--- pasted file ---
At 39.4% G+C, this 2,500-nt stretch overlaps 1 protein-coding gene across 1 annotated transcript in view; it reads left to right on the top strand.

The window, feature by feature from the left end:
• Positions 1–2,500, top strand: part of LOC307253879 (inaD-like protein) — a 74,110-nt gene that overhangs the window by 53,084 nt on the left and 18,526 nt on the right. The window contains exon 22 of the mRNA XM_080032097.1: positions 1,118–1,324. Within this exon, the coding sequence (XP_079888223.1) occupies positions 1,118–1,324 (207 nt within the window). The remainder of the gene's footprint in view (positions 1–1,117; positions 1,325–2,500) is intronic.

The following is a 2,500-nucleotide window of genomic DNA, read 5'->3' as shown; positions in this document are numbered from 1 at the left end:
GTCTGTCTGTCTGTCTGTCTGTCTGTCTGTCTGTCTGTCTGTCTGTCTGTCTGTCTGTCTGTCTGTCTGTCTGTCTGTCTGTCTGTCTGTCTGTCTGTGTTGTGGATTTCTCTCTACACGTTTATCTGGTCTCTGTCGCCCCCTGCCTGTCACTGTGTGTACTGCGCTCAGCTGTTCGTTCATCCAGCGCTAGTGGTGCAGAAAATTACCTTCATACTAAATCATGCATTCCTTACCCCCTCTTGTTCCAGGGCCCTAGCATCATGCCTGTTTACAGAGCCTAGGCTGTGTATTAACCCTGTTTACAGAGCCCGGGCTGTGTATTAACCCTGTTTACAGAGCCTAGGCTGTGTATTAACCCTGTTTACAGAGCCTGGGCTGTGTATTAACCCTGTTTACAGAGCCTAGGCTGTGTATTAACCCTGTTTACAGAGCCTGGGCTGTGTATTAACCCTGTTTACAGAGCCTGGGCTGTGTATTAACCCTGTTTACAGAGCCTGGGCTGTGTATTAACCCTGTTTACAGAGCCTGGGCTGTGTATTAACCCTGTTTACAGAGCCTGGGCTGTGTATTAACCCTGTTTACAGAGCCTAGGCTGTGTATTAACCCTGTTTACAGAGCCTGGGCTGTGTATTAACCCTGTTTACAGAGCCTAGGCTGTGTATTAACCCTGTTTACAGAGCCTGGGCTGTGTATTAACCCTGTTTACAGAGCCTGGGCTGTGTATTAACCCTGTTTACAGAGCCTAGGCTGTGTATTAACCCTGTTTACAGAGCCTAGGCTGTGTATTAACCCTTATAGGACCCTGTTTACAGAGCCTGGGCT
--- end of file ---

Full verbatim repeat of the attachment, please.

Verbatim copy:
At 39.4% G+C, this 2,500-nt stretch overlaps 1 protein-coding gene across 1 annotated transcript in view; it reads left to right on the top strand.

The window, feature by feature from the left end:
• Positions 1–2,500, top strand: part of LOC307253879 (inaD-like protein) — a 74,110-nt gene that overhangs the window by 53,084 nt on the left and 18,526 nt on the right. The window contains exon 22 of the mRNA XM_080032097.1: positions 1,118–1,324. Within this exon, the coding sequence (XP_079888223.1) occupies positions 1,118–1,324 (207 nt within the window). The remainder of the gene's footprint in view (positions 1–1,117; positions 1,325–2,500) is intronic.

The following is a 2,500-nucleotide window of genomic DNA, read 5'->3' as shown; positions in this document are numbered from 1 at the left end:
GTCTGTCTGTCTGTCTGTCTGTCTGTCTGTCTGTCTGTCTGTCTGTCTGTCTGTCTGTCTGTCTGTCTGTCTGTCTGTCTGTCTGTCTGTCTGTCTGTGTTGTGGATTTCTCTCTACACGTTTATCTGGTCTCTGTCGCCCCCTGCCTGTCACTGTGTGTACTGCGCTCAGCTGTTCGTTCATCCAGCGCTAGTGGTGCAGAAAATTACCTTCATACTAAATCATGCATTCCTTACCCCCTCTTGTTCCAGGGCCCTAGCATCATGCCTGTTTACAGAGCCTAGGCTGTGTATTAACCCTGTTTACAGAGCCCGGGCTGTGTATTAACCCTGTTTACAGAGCCTAGGCTGTGTATTAACCCTGTTTACAGAGCCTGGGCTGTGTATTAACCCTGTTTACAGAGCCTAGGCTGTGTATTAACCCTGTTTACAGAGCCTGGGCTGTGTATTAACCCTGTTTACAGAGCCTGGGCTGTGTATTAACCCTGTTTACAGAGCCTGGGCTGTGTATTAACCCTGTTTACAGAGCCTGGGCTGTGTATTAACCCTGTTTACAGAGCCTGGGCTGTGTATTAACCCTGTTTACAGAGCCTAGGCTGTGTATTAACCCTGTTTACAGAGCCTGGGCTGTGTATTAACCCTGTTTACAGAGCCTAGGCTGTGTATTAACCCTGTTTACAGAGCCTGGGCTGTGTATTAACCCTGTTTACAGAGCCTGGGCTGTGTATTAACCCTGTTTACAGAGCCTAGGCTGTGTATTAACCCTGTTTACAGAGCCTAGGCTGTGTATTAACCCTTATAGGACCCTGTTTACAGAGCCTGGGCT